Network Link Qualification
As a practical matter, certification only happens after everything has already been installed, fixed and tested. That leaves a lot of situations short of certification where the testing and reporting capabilities of a certifier could come in handy. That is the space occupied by qualifiers.
Softing’s qualifier, called NetXpert, leans toward the same lab-grade testing technology in a battery-powered handheld device that engineers developed for the WireXpert. Basically, the NetXpert qualifier does all the troubleshooting of cable/network testers with one very important addition: It can verify Gigabit Ethernet operation compliant with the IEEE 802.3ab standard. It does this through bit error rate test (BERT), a form of data transmission testing that sends 10 million bits in 10 seconds (1 Gbit/sec), counts the errors, then issues a PASS/FAIL. While distinct from certification, a BERT pass essentially proves the speed of a cable channel is up to standard.
In this way, LAN links are qualified as part of the installation, troubleshooting and repair procedure. You could think of a qualification pass as a sort of precertification that means whatever you are testing is working up to standards and you can move on. At less than a third of the cost of certifiers, it makes sense for every cabling crew to pack a network qualifier. On the other hand, at about twice the cost of a cable verifier it’s overkill to have everyone using them for routine wire mapping and troubleshooting.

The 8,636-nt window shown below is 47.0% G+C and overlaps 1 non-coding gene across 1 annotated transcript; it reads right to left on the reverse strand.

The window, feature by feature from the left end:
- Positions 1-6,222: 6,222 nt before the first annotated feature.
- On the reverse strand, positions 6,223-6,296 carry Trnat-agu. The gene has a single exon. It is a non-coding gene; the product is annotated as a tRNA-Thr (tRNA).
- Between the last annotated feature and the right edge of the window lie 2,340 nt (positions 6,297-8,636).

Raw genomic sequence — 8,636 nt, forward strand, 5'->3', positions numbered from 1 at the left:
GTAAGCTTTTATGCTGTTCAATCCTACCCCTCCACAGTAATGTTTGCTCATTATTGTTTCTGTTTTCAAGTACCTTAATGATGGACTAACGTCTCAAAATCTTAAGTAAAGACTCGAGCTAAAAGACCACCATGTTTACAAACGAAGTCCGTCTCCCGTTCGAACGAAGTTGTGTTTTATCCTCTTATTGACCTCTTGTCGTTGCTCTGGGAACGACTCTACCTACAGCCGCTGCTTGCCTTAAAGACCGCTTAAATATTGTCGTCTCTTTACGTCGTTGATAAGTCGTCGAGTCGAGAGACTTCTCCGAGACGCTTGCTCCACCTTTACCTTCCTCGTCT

Deploying Testing Devices
One way to understand the hierarchy among testing devices is to consider their deployment. Every cabling contractor location should have at least one certifier under a service contract plus one backup. Every crew needs to have a qualifier available to test the fix. Every technician should be carrying a cable verifier, whether they are part of a cabling contractor crew or a facilities management team.
Typically, cabling contractors will install, repair LANs for organizations even where there is an extensive facilities maintenance presence. But considering the high-performance nature of 10G+ Ethernet, it makes sense for in-house staff to be equipped to perform at least some of the initial wire mapping and troubleshooting activities. Where appropriate, cabling contractors should consider putting foundational tools like cable and network verifiers in their customers’ hands as part of a job or service agreement. It’s a good way to help customers retain control, save money and experience less network problem time. It also makes the contractor’s time and resources on service calls more efficient while giving their customers one less reason to do business with a competitor.
In addition to the WireXpert CAT-8 certifier and the NetXpert qualifier, Softing now offers the CableMaster line of cable and network verifiers to the North American market. (The CableMaster 800 is pictured above.) Don’t overspend and under deploy. Make sure you’re using the right testing device for the right job and that everyone on your team—including your customers—has what they need, when they need it.